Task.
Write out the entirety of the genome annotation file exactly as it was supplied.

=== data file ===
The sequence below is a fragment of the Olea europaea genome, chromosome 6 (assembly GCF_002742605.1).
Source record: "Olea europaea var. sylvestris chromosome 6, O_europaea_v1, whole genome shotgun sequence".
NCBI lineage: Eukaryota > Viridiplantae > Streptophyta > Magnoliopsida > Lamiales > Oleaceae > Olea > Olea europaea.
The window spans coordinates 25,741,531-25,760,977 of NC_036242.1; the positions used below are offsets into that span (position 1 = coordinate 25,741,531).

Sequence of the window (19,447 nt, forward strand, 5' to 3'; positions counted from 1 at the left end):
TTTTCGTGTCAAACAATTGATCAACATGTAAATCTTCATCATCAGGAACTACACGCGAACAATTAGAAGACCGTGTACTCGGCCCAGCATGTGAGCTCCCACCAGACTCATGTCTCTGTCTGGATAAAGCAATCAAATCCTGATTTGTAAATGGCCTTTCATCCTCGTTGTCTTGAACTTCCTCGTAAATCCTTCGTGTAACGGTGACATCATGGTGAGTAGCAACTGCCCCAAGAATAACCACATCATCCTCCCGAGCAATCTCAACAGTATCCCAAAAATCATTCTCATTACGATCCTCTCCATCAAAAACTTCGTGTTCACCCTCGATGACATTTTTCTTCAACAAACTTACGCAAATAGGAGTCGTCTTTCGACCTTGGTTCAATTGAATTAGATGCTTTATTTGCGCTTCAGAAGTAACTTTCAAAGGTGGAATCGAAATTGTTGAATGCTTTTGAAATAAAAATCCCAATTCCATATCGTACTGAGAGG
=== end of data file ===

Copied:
The sequence below is a fragment of the Olea europaea genome, chromosome 6 (assembly GCF_002742605.1).
Source record: "Olea europaea var. sylvestris chromosome 6, O_europaea_v1, whole genome shotgun sequence".
NCBI lineage: Eukaryota > Viridiplantae > Streptophyta > Magnoliopsida > Lamiales > Oleaceae > Olea > Olea europaea.
The window spans coordinates 25,741,531-25,760,977 of NC_036242.1; the positions used below are offsets into that span (position 1 = coordinate 25,741,531).

Sequence of the window (19,447 nt, forward strand, 5' to 3'; positions counted from 1 at the left end):
TTTTCGTGTCAAACAATTGATCAACATGTAAATCTTCATCATCAGGAACTACACGCGAACAATTAGAAGACCGTGTACTCGGCCCAGCATGTGAGCTCCCACCAGACTCATGTCTCTGTCTGGATAAAGCAATCAAATCCTGATTTGTAAATGGCCTTTCATCCTCGTTGTCTTGAACTTCCTCGTAAATCCTTCGTGTAACGGTGACATCATGGTGAGTAGCAACTGCCCCAAGAATAACCACATCATCCTCCCGAGCAATCTCAACAGTATCCCAAAAATCATTCTCATTACGATCCTCTCCATCAAAAACTTCGTGTTCACCCTCGATGACATTTTTCTTCAACAAACTTACGCAAATAGGAGTCGTCTTTCGACCTTGGTTCAATTGAATTAGATGCTTTATTTGCGCTTCAGAAGTAACTTTCAAAGGTGGAATCGAAATTGTTGAATGCTTTTGAAATAAAAATCCCAATTCCATATCGTACTGAGAGG